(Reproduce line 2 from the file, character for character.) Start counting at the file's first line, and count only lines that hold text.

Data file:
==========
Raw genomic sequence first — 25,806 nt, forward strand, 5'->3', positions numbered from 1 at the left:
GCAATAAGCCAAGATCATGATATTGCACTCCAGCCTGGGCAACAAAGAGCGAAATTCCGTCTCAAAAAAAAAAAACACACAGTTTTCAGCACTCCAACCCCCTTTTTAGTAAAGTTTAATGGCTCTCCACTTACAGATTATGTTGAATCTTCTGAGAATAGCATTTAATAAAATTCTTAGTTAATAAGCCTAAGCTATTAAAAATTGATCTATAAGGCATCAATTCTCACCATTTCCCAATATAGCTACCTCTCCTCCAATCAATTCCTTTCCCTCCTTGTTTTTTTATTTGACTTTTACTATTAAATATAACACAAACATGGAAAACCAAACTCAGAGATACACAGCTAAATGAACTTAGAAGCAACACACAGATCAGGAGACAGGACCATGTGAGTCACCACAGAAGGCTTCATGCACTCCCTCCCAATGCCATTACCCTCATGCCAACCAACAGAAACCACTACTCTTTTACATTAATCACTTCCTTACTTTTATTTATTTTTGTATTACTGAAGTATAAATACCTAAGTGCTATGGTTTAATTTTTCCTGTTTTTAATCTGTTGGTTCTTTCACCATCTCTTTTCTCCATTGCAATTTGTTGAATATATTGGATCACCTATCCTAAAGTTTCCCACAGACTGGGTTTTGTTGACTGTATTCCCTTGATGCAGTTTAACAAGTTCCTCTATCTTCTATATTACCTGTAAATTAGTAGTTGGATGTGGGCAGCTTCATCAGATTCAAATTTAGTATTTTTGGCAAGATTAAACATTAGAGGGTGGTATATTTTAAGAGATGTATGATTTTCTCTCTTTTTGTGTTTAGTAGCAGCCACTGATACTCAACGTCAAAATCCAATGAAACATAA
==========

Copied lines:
GCAATAAGCCAAGATCATGATATTGCACTCCAGCCTGGGCAACAAAGAGCGAAATTCCGTCTCAAAAAAAAAAAACACACAGTTTTCAGCACTCCAACCCCCTTTTTAGTAAAGTTTAATGGCTCTCCACTTACAGATTATGTTGAATCTTCTGAGAATAGCATTTAATAAAATTCTTAGTTAATAAGCCTAAGCTATTAAAAATTGATCTATAAGGCATCAATTCTCACCATTTCCCAATATAGCTACCTCTCCTCCAATCAATTCCTTTCCCTCCTTGTTTTTTTATTTGACTTTTACTATTAAATATAACACAAACATGGAAAACCAAACTCAGAGATACACAGCTAAATGAACTTAGAAGCAACACACAGATCAGGAGACAGGACCATGTGAGTCACCACAGAAGGCTTCATGCACTCCCTCCCAATGCCATTACCCTCATGCCAACCAACAGAAACCACTACTCTTTTACATTAATCACTTCCTTACTTTTATTTATTTTTGTATTACTGAAGTATAAATACCTAAGTGCTATGGTTTAATTTTTCCTGTTTTTAATCTGTTGGTTCTTTCACCATCTCTTTTCTCCATTGCAATTTGTTGAATATATTGGATCACCTATCCTAAAGTTTCCCACAGACTGGGTTTTGTTGACTGTATTCCCTTGATGCAGTTTAACAAGTTCCTCTATCTTCTATATTACCTGTAAATTAGTAGTTGGATGTGGGCAGCTTCATCAGATTCAAATTTAGTATTTTTGGCAAGATTAAACATTAGAGGGTGGTATATTTTAAGAGATGTATGATTTTCTCTCTTTTTGTGTTTAGTAGCAGCCACTGATACTCAACGTCAAAATCCAATGAAACATAA